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Saturday, August 22, 2015

Some Globe Rarieties from the Library of Congress

      In part one of my Library of Congress (LOC)  post we saw some really nice American globes from their collection. In this post I want to explore 3 of the more rare American globes that they have.
     First I want to show a great globe from a company called Pendleton's Lithography, a Boston based company that seemed to make small globes as a sideline to their main business so here it is:


Notice the small metal loop
 This globe is a 5 inch wooden orb the gores are applied directly to that wooden orb, and please notice the small metal loop at the pole.  This is a feature that is identical to Holbrooks globes coincidentally also identical is the 5 inch size of this globe, as one manufactured by Holbrook.  Did they influence one another? I believe that they did.  This globe is basic in it's geography another similarity with Holbrook.  Pendleton has this globe mounted on a turned wood stand, and at one point in time a moon was probably connected to that metal rod this was a globe and planetary model, a nice upgrade as a teaching apparatus.  I believe ( but could not confirm) that small metal loop was meant for the globe to be removed and put on a string for further flexibility as a teaching model.  Very few examples of this globe exist, Sylvia Sumira profiles a similar Pendleton as globe 49 in her book "Globes 400 years of exploration, navigation and power"  In fact I have used her book as a reference here.
     So are there any more of these globes out there still to be found?  What are the chances of adding this rarity to my collection? Almost zero, but ya never know. There are discoveries in the globe collector market all the time.
     Lets look at another globe that, although rare is seen from time to time A Silas Cornell globe.

 This globe is especially fascinating to me because it was manufactured in Rochester NY just a stones throw from me.  It again is a wooden sphere with gores applied directly to the surface. This example, and all examples I've ever encountered is a 5 inch globe mounted onto a simple wire frame and wooden base, clearly an inexpensive globe at the time of manufacture. Probably meant for student use.  Interesting to note one of these actually went to auction on eBay not too long ago. Here is a link to the David Rumsey collection featuring a similar Silas Cornell globe: Cornell Globe 1845  These globes when they come available seem to always be in less than great condition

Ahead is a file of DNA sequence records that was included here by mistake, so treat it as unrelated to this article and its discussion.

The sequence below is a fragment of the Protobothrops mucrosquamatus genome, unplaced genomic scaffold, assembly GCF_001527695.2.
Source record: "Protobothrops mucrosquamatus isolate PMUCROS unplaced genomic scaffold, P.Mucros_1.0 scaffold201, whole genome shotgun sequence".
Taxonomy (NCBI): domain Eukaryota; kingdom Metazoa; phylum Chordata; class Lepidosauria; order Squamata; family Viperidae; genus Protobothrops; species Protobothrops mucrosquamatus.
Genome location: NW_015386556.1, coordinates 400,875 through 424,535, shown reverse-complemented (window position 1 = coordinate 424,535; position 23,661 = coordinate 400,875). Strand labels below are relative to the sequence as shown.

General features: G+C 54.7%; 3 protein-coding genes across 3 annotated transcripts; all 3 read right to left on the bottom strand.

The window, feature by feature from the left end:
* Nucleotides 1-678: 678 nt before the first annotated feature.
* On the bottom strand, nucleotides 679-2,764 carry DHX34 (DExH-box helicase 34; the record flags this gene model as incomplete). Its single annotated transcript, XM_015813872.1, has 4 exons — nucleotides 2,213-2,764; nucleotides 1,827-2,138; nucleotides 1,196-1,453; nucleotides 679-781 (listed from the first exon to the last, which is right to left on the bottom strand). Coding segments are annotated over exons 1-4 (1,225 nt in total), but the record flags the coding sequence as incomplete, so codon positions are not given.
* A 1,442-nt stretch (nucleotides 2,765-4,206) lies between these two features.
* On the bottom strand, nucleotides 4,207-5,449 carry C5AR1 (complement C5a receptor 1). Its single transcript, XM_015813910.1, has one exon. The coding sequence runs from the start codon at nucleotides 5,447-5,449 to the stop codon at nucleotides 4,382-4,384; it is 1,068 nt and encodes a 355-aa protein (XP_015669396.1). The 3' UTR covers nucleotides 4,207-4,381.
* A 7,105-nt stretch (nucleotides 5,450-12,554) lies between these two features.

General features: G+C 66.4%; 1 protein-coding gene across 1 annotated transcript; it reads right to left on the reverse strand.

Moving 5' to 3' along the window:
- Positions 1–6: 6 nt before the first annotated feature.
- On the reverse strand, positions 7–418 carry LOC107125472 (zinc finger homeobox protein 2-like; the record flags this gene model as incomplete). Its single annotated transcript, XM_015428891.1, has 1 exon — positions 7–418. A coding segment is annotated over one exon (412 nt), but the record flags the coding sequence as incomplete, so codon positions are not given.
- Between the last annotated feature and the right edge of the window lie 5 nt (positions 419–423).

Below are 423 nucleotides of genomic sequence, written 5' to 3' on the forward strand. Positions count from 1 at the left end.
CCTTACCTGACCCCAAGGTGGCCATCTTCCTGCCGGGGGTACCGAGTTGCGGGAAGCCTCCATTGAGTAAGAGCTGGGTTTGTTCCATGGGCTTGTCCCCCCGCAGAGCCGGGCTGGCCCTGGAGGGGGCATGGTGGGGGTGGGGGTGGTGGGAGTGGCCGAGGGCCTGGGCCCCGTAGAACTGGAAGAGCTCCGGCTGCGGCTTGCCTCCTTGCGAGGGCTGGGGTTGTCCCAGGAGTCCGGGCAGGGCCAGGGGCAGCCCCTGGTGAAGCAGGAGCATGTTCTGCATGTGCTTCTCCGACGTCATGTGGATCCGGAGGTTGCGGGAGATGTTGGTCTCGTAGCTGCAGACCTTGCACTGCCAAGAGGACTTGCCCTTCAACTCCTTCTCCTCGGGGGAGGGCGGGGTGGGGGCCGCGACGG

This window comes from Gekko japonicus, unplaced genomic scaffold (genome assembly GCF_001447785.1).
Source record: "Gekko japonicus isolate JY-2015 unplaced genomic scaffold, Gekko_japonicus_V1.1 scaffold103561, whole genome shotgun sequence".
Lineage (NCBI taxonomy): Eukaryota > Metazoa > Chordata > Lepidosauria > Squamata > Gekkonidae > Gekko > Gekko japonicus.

owing to their utilitarian nature. As well as the choice for wood as the orb
     Next I need to show you one of my personal favorites, A Holbrooks 3 inch hinged globe. What an ingenious design, a globe showing A Mercator's map projection on the inside, and an accurate if simplified global projection when closed. As close to a pocket globe as we have ever seen in America. This globe was made in great number and as a rare globe they are still obtainable as they come up for auction somewhat regularly. By regular I mean that they show up yearly or once every other year. eBay has even had Holbrook hinged globes from time to time in various stages of decay.
     As a globe meant for children these globes are hard to find in great condition, but the fact that the core of the globe is solid wood helps with the survivability. These globes were also made as a 5 inch orb equally as common as the 3 inch.  I've been in pursuit of this globe for my personal collection for awhile, a great example was auctioned by Heritage in Dallas this past spring. I came close as the under bidder on that one. Heritage runs an unusual auction style that if you are not familiar with it can be a bit confusing to a newbie, I plan to discuss Heritage in another post later.
So here are 2 pictures of the Holbrook 3 inch hinged globe:
      Visiting the Library of Congress was an absolutely wonderful experience as a globe collector. They have many other examples of great American globes just sitting there waiting for you to discover them. Also I know of no other place where you can get so up close to such rarities, a real treat.